Greystone Park (2012)

FEBRUARY 5, 2013

GENRE: HAUNTED HOUSE, MOCKUMENTARY
SOURCE: DVD (STORE RENTAL)

Apart from curiosity as an Oliver Stone fan, my main interest in seeing Greystone Park (starring, directed, and co-written by Oliver's son Sean) is that the commentary track got written up in the AVClub's wonderful column called "Commentary Tracks of the Damned", where they don't really review the movie but the commentary that accompanies it, pointing out the various "crimes" of the participants, noting when they get pretentious, and summing up the track with one choice comment that more or less describes the entire thing. I read it even if I haven't seen the movie, and thus I wanted to wait to rent this until I knew I'd have time for what sounded like a pretty memorable (not in a good way) listen.

But first I had to get through the movie, which was pretty damn bad as it turns out. I like the general concept behind it, and I can almost forgive some of their filmmaking choices, but it doesn't change the fact that the movie is a frustrating, highly unlikable experience that seems to WANT the audience to hate it. How else to explain the near constant darkness that makes it difficult to tell who is even talking let alone what they are doing at the time? 90% of the scares are invisible to our eyes - the characters suddenly just start screaming and running, later telling us "someone with gray hair just walked by!" or whatever. You can (and SHOULD) get away with a few such scares, but this is almost all of them, and they don't seem that scary anyway - they hear noises or see shadows and to them it's like suddenly being face to face with Pennywise the Clown or something. To me, I just assumed it was the crew of one of the 609 other found footage movies about abandoned asylums shooting their own tired scare scenes in the adjacent room or floor.

Now, one thing I DO like about this movie is that it practically takes place in real time; the trio head out one night around sundown and things go to hell pretty instantly, with most of the movie being their attempts to find a way out and/or regroup as someone always gets separated. With so many of these movies having me wondering why they had so much battery power and tape to film so much, this was a relief of sorts, and it helped keep the energy up - despite a clear image of what was usually happening, it was always on the move. And the sloppy camerawork was acceptable as well to some degree - I'd rather look at 30 seconds of someone's foot than get perfectly framed shots in one of these things, as this way helps sell the illusion more. But they gotta meet us halfway on such things - I mean I LITERALLY had no idea what the hell was going on throughout at least half of the movie, because it was just a total black image or so heavily distorted that what I COULD make out didn't help me much.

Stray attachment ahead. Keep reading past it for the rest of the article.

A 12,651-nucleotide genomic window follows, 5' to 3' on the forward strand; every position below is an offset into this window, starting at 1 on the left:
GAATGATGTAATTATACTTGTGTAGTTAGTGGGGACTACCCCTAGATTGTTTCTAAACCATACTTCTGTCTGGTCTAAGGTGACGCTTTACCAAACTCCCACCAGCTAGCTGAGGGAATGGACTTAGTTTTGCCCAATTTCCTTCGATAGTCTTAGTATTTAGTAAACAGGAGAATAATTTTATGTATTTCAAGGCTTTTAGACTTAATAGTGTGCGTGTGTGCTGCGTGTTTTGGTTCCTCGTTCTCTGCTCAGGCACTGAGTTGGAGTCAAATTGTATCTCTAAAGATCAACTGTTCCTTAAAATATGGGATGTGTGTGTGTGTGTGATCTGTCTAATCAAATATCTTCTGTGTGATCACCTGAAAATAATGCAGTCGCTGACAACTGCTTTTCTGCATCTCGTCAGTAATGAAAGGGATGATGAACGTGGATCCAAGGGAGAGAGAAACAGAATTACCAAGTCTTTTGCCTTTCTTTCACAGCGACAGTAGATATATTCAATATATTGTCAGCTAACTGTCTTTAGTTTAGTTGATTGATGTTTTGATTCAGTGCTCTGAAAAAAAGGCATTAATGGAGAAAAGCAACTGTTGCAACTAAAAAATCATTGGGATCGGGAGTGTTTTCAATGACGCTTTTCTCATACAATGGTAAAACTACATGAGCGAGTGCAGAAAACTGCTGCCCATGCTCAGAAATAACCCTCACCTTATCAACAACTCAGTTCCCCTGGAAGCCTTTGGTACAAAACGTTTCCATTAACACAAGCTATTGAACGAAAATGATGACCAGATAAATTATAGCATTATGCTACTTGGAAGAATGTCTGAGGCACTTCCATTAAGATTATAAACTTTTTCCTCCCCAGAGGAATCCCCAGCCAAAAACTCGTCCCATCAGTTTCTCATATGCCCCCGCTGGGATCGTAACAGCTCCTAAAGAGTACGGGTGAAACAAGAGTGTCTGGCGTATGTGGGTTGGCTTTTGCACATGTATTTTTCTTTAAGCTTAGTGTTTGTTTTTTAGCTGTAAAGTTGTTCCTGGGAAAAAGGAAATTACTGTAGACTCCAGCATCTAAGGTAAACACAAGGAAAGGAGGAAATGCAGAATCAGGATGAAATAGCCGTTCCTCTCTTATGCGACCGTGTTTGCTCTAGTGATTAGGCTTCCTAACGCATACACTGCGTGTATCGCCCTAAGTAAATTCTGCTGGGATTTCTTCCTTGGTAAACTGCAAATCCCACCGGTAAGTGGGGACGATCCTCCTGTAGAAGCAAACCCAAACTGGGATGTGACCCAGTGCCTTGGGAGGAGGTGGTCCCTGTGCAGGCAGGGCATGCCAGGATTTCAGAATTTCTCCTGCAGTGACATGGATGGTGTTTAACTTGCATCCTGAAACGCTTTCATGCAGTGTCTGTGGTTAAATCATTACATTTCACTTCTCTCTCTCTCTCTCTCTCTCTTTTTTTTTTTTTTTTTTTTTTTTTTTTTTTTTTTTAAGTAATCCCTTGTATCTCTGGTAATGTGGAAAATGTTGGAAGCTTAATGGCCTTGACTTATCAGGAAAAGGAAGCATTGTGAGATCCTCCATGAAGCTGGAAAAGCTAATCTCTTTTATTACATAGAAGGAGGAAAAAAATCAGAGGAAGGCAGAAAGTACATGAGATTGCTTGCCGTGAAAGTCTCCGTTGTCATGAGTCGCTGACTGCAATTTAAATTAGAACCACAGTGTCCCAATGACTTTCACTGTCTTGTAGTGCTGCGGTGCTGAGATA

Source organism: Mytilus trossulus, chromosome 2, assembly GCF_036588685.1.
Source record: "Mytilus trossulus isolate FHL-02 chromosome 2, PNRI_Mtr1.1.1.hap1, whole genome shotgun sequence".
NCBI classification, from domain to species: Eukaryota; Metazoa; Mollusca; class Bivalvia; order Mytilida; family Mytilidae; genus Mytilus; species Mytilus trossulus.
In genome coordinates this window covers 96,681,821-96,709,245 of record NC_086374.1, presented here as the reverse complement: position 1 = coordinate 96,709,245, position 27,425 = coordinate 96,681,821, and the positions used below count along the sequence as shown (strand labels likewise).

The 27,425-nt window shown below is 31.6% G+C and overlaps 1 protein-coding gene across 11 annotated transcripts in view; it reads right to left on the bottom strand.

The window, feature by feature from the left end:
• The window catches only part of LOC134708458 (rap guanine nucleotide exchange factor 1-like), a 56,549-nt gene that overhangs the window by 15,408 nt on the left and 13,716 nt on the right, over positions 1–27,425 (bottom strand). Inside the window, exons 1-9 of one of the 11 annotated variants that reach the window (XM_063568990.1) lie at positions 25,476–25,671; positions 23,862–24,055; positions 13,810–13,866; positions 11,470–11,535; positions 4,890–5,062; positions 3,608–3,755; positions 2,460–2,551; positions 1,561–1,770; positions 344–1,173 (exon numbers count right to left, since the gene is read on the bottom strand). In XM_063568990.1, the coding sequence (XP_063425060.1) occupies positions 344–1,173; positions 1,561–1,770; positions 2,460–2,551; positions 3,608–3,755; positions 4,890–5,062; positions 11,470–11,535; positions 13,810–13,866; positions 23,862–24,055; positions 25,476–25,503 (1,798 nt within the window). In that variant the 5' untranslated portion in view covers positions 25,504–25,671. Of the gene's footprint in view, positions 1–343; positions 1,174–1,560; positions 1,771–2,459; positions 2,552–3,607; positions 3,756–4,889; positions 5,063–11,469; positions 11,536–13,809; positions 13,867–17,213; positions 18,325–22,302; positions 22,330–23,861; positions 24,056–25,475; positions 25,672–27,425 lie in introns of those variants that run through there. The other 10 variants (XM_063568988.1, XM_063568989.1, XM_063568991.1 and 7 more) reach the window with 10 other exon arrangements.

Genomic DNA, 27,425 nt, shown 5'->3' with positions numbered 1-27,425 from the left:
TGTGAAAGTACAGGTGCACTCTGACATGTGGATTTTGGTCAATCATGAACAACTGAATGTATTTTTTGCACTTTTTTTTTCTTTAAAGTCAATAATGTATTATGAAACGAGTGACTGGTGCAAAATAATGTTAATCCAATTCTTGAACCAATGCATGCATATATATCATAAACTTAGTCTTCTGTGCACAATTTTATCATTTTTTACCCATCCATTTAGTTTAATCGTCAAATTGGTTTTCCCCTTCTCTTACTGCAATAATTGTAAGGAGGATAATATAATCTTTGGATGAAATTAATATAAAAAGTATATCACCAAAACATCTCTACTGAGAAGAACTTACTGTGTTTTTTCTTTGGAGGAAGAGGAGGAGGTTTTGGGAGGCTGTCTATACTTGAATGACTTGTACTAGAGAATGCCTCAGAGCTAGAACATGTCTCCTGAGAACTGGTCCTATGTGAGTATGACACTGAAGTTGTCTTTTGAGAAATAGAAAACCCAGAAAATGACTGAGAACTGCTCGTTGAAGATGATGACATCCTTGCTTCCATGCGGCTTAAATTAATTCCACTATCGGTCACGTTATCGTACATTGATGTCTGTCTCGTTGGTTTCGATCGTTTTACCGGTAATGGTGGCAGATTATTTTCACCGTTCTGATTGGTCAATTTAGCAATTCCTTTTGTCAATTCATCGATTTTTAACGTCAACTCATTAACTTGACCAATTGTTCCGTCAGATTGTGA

Worse, you can still HEAR the insufferable two male characters, who apparently improvised much of their dialogue using their favorite words: "Dude", "Fuck", and "What" (as in "What was that?" or "What the fuck?"). When they're not dropping this form of Shakespeare on us, they're rambling about Medusa, shadow men (what they call ghosts), and realms, all of which comes off as extremely pretentious. It's like listening to that asshat from Paranormal State talk about "Ghost time" for 90 minutes straight or something, and worse, most of what they're spouting off about doesn't seem to be part of what is going on. At one point their friends are revealed to have been messing with them, but without any clear explanation as to HOW MUCH they were behind and how much was the work of the "Shadow men". Then they just start grasping at straws, suggesting that their female companion (the only tolerable character) was a ghost the whole time, or that they were merely going crazy, or that one of them was possessed by the spirit of a former patient. It's the same sort of thing that Session 9 tried, but nowhere near as successful - Session 9 worked because we had real characters to latch on to, a coherent storyline, and, well, visible imagery. This has Oliver Stone smoking a hookah and telling a pretty lame ghost story.

It's also a complete slap in the face to anyone who puts a modicum of effort into presenting these movies as actual documentary/found footage, as there are cutaways that would be impossible to achieve with a single camera, including a few instances where it seems that a character has passed the camera to another mid conversation and then back again. Stone also adds a (decent) score as well, for some reason, further making this harder to believe as someone's filmed account of an event. Not to mention, the total darkness often makes it hard to tell who is filming because we can't really see who is "on-screen" in order to use process of elimination. Add in the various dialogue overlaps and back and forth editing (the dinner party is returned to a couple of times) and you have what mostly just feels like a typical modern shaki-cam movie, albeit with fewer lights.